As a speech language pathologist, I make my living by spending time with people. Lots of people. Constantly. If I’m not with a patient I’m consulting with the PT or OT. Or nurses. Or doctors. Or dietitians. Or kitchen staff. Its a neat job, always interesting, but for an introvert, inherently exhausting. I talk about hating the insane commute, and I do, but really the exhausting part is less the commute and more the job itself, simply because I am an introvert and people make me tired.

Today was a light day and I headed home early. Even with the commute I was home before 5. It felt pretty amazing. After I got home I took an hourlong walk in the sunshine. I’m about to go do some ankle exercises and maybe some squats if I feel up to it after the ankle stuff. Maybe TMI but my digestive system has been pretty unhappy today and the walk sorted that out. There are so many benefits to physical activity beyond reshaping bodies and weight loss. I feel GOOD and I will sleep well tonight. And all I did was take a walk.

On ankles

1. Something is better than nothing.
2. Don’t let the perfect be the enemy of the good.

With that in mind, this weekend I started an ankle rehab program-just a couple different exercises. It’s early days but starting small was, it turned out, the clever option because by the evening my ankle was pretty sore–just from using it in ways I never have to. And today after work, I added in body weight squats. The whole thing took about 15 minutes. There’s room for added complexity but still plenty of progress over the next few weeks. And it’s what I tell OTHER people all the time: do what you can because doing something is better than nothing.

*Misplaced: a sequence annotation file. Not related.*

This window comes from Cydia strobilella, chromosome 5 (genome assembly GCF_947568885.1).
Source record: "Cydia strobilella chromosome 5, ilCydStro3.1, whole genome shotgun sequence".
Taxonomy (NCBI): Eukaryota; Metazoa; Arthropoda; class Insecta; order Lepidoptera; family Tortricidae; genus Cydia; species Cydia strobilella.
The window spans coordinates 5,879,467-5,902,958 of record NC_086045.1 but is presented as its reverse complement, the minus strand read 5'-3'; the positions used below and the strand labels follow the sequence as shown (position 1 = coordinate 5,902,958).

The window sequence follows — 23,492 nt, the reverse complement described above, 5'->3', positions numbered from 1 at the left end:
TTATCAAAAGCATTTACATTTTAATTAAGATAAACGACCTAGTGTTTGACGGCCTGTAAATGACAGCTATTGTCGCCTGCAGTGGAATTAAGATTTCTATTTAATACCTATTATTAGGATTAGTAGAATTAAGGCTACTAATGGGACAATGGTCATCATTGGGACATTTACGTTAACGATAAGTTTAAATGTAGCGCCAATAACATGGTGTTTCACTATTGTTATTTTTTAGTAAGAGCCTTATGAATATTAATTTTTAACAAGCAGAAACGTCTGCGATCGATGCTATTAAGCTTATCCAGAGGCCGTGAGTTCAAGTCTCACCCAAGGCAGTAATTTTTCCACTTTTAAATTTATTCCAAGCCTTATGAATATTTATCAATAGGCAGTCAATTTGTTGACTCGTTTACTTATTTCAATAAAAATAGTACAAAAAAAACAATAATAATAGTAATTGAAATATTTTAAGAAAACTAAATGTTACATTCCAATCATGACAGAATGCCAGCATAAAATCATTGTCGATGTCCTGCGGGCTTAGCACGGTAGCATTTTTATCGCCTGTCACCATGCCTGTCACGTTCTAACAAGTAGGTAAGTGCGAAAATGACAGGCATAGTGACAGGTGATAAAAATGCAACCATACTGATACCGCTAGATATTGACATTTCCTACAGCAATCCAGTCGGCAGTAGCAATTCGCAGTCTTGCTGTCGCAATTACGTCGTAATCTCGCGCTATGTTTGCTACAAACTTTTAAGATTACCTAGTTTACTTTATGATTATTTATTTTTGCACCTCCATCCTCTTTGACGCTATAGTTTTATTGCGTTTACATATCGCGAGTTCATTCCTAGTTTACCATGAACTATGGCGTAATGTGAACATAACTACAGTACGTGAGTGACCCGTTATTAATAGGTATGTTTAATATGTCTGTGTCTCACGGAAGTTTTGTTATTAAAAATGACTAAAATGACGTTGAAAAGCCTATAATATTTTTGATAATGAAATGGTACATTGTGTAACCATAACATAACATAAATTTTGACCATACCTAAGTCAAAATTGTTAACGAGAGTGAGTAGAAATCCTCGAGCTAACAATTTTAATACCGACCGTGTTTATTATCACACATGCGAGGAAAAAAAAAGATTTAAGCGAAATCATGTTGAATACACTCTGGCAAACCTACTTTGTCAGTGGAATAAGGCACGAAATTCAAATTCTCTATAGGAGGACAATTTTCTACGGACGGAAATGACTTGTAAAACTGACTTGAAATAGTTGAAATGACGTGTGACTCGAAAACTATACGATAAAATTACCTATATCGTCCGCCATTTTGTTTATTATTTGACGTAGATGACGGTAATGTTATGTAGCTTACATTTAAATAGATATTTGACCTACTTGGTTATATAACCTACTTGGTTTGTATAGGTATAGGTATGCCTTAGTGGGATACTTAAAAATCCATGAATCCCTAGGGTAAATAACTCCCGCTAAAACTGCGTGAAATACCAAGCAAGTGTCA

It’s not a 5k, or 10x50lb goblet squats, but it’s SOMETHING, and I feel good about it. Here’s what I did:
1. Toe walks/heel walks/side of foot walks on grass: 10 sets each of 10 steps forward+10 steps backward.
2. 2×10 1-leg standing calf raises transitioning to…standing calf dips? I don’t have a name for the second part of this.
3. bent-leg calf stretch against the wall x20 seconds–great for ankle ROM
4. Kneeling–great for ankle ROM

5×10 body weight squats. My glutes will be sore tomorrow because it’s been awhile since I squatted.

If I can fit this in just 1 more work day, I’m set till this weekend, when maybe I can add in another ankle exercise and another bodyweight exercise, and build slowly to half an hour. I am hoping so hard for a manageable week at work.

already a change of plan!

Adaptability is an important skill, right? I feel like the last few months have been a test of my adaptability. I’m still here, so I guess I’m doing okay in the adaptability arena?